Richard Zoglin, who interviewed over 100 people in the business, has over-delivered with his well written synopsis of the state of stand-up comedy from the 40-year period beginning from the mid-sixties. Zoglin convincingly shows how stand-up comedy has evolved from the (at-the-time) groundbreaking (and for many at the time, "over-the-line" somewhat drug-induced rants of Lenny Bruce to the domestic observations of Jerry Seinfeld ("I admire socks"). Zoglin draws an interesting arch that starts with Bruce and runs through (among many others) George Carlin, Richard Pryor, David Steinberg, Robert Klein, Steve Martin, Albert Brooks, Richard Lewis, Jay Leno, Andy Kaufman, Robin Williams and, of course, Jerry. Zoglin's brief biographical sketches are only the beginning of his discussion of a particular performer. He offers incisive analysis as to how the various artists' developed, who influenced them and their evolution.
What is particularly remarkable is how Zoglin is able to successfully weave his long comedy arch with the smallest of incisive and funny details and observations. Where else can you find that at a chance encounter at some concert, Robert Klein told a joke to (the very serious) Steve Martin only to have an annoyed Martin ask Klein, "Are you always on?" What about Albert Brooks seeking out some advice in 1974 from one of his comic icons (the beloved) Jack Benny who was confused by his request (Jack died four days later).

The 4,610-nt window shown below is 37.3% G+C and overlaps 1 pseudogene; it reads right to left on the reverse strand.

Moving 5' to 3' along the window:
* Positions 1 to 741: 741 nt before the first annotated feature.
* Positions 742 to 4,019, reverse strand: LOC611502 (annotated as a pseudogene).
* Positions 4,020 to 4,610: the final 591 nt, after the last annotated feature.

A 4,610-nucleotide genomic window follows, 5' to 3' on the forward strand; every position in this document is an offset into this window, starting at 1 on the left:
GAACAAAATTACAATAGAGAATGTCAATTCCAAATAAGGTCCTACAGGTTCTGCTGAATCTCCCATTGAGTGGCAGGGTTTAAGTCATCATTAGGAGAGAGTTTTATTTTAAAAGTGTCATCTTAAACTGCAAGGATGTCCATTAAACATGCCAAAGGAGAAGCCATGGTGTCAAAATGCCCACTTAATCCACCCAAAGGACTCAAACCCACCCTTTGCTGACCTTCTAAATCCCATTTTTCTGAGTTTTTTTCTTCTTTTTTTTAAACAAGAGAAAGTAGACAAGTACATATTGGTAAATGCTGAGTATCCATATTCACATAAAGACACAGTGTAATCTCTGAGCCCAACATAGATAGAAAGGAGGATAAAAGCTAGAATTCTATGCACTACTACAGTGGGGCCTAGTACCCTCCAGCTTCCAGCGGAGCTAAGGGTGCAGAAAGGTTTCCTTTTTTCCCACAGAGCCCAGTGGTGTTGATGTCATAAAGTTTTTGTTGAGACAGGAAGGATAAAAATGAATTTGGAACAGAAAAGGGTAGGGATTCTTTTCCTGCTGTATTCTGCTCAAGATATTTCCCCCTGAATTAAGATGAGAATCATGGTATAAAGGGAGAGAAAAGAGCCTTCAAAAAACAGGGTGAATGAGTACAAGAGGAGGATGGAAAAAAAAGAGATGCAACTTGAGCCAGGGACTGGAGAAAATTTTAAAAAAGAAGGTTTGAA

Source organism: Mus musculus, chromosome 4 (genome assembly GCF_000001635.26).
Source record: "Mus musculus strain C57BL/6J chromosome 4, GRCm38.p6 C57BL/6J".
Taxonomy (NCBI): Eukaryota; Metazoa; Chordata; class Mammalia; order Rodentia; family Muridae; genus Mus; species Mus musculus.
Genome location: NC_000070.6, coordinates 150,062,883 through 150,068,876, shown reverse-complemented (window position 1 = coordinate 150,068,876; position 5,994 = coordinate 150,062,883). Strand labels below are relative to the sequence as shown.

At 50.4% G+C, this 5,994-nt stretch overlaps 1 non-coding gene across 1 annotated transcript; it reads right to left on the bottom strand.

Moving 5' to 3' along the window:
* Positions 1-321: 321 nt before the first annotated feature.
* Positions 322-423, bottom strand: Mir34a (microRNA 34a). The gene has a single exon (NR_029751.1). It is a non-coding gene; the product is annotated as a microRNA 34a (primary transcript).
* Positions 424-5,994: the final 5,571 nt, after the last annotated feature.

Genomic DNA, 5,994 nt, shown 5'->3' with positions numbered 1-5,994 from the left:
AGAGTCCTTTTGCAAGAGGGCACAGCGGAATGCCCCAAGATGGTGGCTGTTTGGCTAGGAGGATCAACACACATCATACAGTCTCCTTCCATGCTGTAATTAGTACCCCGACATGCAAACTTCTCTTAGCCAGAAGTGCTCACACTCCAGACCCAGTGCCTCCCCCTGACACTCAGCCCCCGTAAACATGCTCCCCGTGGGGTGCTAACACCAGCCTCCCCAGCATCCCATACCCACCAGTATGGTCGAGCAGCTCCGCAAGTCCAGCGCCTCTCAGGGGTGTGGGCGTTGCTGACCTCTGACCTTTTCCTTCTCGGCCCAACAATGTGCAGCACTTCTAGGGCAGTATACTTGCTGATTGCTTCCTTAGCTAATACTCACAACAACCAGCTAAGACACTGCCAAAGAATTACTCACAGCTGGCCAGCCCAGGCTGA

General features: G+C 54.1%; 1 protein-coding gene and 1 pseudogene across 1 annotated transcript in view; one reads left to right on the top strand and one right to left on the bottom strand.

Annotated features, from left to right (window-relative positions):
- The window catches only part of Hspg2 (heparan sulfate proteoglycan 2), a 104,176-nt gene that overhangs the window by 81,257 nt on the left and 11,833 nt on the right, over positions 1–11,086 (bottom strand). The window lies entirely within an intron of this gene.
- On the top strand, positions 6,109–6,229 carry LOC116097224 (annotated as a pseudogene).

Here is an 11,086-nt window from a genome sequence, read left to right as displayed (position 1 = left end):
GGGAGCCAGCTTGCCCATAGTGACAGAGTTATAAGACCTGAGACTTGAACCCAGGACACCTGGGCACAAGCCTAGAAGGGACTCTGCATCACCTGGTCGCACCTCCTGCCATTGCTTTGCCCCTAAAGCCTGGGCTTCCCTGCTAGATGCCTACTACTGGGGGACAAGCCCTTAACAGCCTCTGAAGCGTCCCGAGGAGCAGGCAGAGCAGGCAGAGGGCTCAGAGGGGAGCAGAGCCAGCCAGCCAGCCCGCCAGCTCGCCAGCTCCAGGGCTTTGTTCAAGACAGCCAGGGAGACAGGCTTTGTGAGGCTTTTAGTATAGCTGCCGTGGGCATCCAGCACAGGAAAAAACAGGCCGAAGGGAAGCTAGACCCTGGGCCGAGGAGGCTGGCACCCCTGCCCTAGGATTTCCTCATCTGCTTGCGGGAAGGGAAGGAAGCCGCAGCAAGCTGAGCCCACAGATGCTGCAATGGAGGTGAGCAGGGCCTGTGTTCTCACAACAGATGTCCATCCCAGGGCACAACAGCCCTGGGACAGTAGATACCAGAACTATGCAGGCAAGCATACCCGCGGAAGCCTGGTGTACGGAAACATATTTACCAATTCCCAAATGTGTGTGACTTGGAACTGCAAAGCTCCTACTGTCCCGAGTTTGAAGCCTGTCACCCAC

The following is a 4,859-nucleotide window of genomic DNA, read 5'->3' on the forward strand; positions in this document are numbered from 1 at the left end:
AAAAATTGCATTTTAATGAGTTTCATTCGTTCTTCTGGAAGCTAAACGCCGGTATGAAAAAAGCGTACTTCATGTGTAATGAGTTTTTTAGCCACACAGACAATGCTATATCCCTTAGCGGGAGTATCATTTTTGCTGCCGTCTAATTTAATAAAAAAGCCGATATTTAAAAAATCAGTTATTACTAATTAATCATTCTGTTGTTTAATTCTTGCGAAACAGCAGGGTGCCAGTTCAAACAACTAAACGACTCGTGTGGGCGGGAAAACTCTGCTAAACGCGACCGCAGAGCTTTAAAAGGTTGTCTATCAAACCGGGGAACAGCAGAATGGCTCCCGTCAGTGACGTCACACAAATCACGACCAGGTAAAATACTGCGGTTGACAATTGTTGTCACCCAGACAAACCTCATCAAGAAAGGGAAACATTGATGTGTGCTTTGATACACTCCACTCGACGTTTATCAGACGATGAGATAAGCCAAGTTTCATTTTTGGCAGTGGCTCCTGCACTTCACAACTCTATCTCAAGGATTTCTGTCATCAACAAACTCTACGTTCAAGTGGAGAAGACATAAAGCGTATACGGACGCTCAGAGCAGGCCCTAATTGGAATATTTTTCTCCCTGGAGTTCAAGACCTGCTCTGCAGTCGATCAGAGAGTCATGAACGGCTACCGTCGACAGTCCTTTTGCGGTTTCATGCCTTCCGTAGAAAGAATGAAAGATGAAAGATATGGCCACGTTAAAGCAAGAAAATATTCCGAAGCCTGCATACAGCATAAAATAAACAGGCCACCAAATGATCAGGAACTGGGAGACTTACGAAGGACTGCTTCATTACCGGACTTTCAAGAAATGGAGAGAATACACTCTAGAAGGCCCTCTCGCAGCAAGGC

This book will make the reader understand how difficult it is to rise to the top in stand-up. Amateur comedians take note: It's not enough to be funny with your friends; you need to make strangers laugh on a consistent basis. "Beyond the Edge" documents the long road.
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Format: Hardcover
Ever noticed that there isn't a single book on George Carlin? Well, now there's a gloriously well written chapter detailing Carlin's rise to popularity and influence. That's reason enough for any Carlin fan to buy this book. However, that's only a tiny appetizer of the feast for any fan of funny.

Comedy At The Edge, by Richard Zoglin, pulls back the circus tent on when comedy reshaped America. Yes, there was an era when stand-up-comedy had a substantively greater impact on culture than today. Some say the bleeding edge of this era is nowhere in sight.

In many ways I agree with those that say that edgy comedy is nowhere in sight. Looking at comedy today I'm often disgusted by what passes as an act, as polished material, as worthy of our time and attention. However, what causes me to pause is a masterwork like Zoglin's Comedy at The Edge. Reading what it took to bring radically new perspectives into the popular ken brings the edge back into sight.

You see, in the '60s and '70s stand-up comedy actually impacted politics and culture. Sure, sure... Famous comedians today often get quoted. But once upon a time it was different. Comedy in the '70s was like Jazz in the '50s, the reverberation of the great performers is still heard today.

Richard Zoglin crafted the most thorough telling of the edgiest side of American pop culture... the story of the brave men and women who transitioned comedy from the saying of funny things into acts that reshaped the minds of those who heard them say things different.

Zoglin explains how comedy of the '70s paved the way for rap music, how censorship laws were challenged by scores of comedians and how challenging the status quo made its way into middle America.